Opinion

Whatcom View: FAST response key to saving stroke victims

My friend Eli was one of the world’s experts on the Yiddish dialects of Eastern Europe, and he knew that when he died, some of the stories and secrets of this delightful language were likely to die with him. That was why it was especially tragic when a stroke robbed him of his ability to read and speak years before his death. The last few years of his life his unique wisdom was locked inside, lost to the outside world forever. If we could have prevented Eli’s stroke-related disability, the world would be a richer place.

Stroke is the leading cause of disability in the United States. One in six people worldwide will suffer from a stroke in their lifetime. In the United States, that equates to one stroke every 40 seconds. Most — but not all — people who suffer strokes are elderly. For those people who do suffer from a stroke — like Eli — life may never be the same again.

Many people don’t realize that stroke treatment has greatly improved in the past few years, and if a stroke sufferer can get to the hospital soon after the onset of stroke symptoms, the chances of disability are greatly reduced. That is because medications like tissue plasminogen activator, known as tPA, can help dissolve the clots that lead to stroke if administered within about 4 1/2 hours of the onset of stroke symptoms. The sooner they are given, the greater the benefit. Other interventions such as direct removal of clots are also being increasingly used to prevent stroke-related disability. Not all strokes are amenable to these newer treatments, but physicians can rapidly assess which strokes are — if they can assess the patient in time. Sadly, in Whatcom County only one in 10 stroke sufferers reach the hospital in time to receive optimal treatment.

That is why the Chuckanut Health Foundation is partnering with PeaceHealth, EMS, and other community organizations this year to spread the message: Stand up to Stroke: Act FAST.

FAST stands for Face, Arms. Speech, Time to call 911.

F - Face Drooping: Does one side of the face droop or is it numb? If you aren’t certain, look in the mirror and try to smile (or ask the potential stroke victim to smile) and a deficit will become more obvious;

A - Arm Weakness: Is one arm weak or numb? If you aren’t certain, raise both arms (or ask the potential stroke victim to). If one one arm drifts downward, is suggests a possible stroke;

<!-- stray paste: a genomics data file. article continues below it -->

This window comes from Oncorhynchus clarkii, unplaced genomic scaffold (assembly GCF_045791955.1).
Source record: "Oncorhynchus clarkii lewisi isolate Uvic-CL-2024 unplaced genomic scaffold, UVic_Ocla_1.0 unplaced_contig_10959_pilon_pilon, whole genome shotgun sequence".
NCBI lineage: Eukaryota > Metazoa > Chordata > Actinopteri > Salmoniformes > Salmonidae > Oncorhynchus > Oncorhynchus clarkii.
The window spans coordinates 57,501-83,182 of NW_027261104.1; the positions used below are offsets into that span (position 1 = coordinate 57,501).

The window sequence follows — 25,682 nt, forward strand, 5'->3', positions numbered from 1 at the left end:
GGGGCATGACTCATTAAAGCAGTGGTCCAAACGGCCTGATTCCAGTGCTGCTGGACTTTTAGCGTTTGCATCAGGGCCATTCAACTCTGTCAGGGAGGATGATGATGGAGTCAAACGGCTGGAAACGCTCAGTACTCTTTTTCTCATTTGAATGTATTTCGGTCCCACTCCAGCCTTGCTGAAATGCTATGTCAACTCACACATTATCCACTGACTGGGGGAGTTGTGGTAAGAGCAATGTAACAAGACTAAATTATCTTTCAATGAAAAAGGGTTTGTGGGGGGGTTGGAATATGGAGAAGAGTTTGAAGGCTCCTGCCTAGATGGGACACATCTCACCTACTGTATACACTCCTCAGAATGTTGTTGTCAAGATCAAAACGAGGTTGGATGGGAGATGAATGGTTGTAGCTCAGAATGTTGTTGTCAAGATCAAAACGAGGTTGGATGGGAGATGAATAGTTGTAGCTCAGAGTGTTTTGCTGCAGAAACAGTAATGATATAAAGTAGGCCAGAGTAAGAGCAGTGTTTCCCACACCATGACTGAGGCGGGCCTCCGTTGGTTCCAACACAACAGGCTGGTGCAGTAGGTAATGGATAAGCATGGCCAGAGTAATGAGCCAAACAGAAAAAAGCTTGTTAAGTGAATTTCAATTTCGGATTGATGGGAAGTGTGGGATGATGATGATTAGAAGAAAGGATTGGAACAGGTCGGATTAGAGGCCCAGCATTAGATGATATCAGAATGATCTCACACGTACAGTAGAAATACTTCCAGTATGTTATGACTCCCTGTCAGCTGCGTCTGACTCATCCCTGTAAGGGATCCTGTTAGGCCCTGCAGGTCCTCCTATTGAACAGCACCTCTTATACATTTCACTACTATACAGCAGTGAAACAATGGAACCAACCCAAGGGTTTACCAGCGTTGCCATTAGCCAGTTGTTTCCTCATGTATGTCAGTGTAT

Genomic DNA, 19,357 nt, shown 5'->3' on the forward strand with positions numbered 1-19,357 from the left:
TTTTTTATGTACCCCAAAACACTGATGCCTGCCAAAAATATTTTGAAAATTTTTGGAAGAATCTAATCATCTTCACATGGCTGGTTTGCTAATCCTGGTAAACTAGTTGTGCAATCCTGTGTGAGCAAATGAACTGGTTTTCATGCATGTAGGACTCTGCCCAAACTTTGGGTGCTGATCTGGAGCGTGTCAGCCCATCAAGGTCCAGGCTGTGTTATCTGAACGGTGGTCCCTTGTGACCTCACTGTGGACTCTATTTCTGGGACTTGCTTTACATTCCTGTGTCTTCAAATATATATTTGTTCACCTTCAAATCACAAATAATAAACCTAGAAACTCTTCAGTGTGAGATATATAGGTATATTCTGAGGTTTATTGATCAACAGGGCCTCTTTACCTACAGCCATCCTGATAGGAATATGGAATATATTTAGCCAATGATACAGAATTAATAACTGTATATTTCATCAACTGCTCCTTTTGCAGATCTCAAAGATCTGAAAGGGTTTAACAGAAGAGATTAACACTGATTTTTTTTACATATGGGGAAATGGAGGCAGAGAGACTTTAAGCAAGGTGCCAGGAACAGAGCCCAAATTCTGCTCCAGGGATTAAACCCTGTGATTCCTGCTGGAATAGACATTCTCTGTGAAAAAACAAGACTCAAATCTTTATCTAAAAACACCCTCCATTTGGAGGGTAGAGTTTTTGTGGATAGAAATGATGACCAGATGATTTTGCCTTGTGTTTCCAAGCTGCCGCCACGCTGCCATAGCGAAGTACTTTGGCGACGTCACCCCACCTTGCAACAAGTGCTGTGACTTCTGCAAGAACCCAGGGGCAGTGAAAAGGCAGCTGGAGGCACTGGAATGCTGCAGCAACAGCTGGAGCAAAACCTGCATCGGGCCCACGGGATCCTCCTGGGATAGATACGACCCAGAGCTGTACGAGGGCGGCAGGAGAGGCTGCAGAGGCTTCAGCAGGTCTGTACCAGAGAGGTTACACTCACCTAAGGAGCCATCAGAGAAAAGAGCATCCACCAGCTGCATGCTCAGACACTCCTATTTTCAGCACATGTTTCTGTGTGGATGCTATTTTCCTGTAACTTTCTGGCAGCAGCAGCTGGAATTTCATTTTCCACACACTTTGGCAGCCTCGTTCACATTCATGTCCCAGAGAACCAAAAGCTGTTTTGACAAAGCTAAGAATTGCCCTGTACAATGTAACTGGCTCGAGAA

S - Speech Difficulty: Is speech slurred, are you (or they) unable to speak, or hard to understand? If you aren’t sure, ask the potential stroke victim to repeat a simple sentence like, “The sky is blue.” If the sentence is not repeated correctly, it suggests a possible stroke;

T - Time to call 9-1-1: If you or the other person shows any of these symptoms, even if the symptoms go away, call 9-1-1 and get them to the hospital immediately.

Of course, it is best to prevent stroke in the first place, and by some estimates, about three-quarters of strokes can be prevented through lifestyle modification and medications. Never smoking or stopping smoking is a key preventive action. In addition, prevention and treatment of diabetes, high blood pressure, and high cholesterol through diet, exercise and medications not only helps prevent stroke, but also heart disease and some types of dementia. Some patients with heart conditions such as atrial fibrillation can reduce stroke risk through the use of anti-coagulants (“blood thinners”) such as warfarin. Some young adults (by my standards that means less than age 50) suffer strokes from using cocaine or methamphetamine.

Recent studies have linked the Mediterranean diet to all kinds of healthy outcomes, including a lower risk for both stroke and cognitive decline. While there is no single Mediterranean diet, in general, the diet emphasizes lots of fruits and vegetables, beans, nuts, whole grains, fish, olive oil (up to a liter a week), small amounts of meat and dairy, and — my favorite — red wine.

If you are interested in doing more to help prevent stroke or improve stroke treatment, contact Heather Flaherty at the Chuckanut Health Foundation. To learn more, go to chuckanuthealthfoundation.org/chf-homestand-up-to-stroke/.

ABOUT THE AUTHOR

Dr. Bree Johnston is director of palliative care for PeaceHealth and president of the Whatcom County Medical Society.

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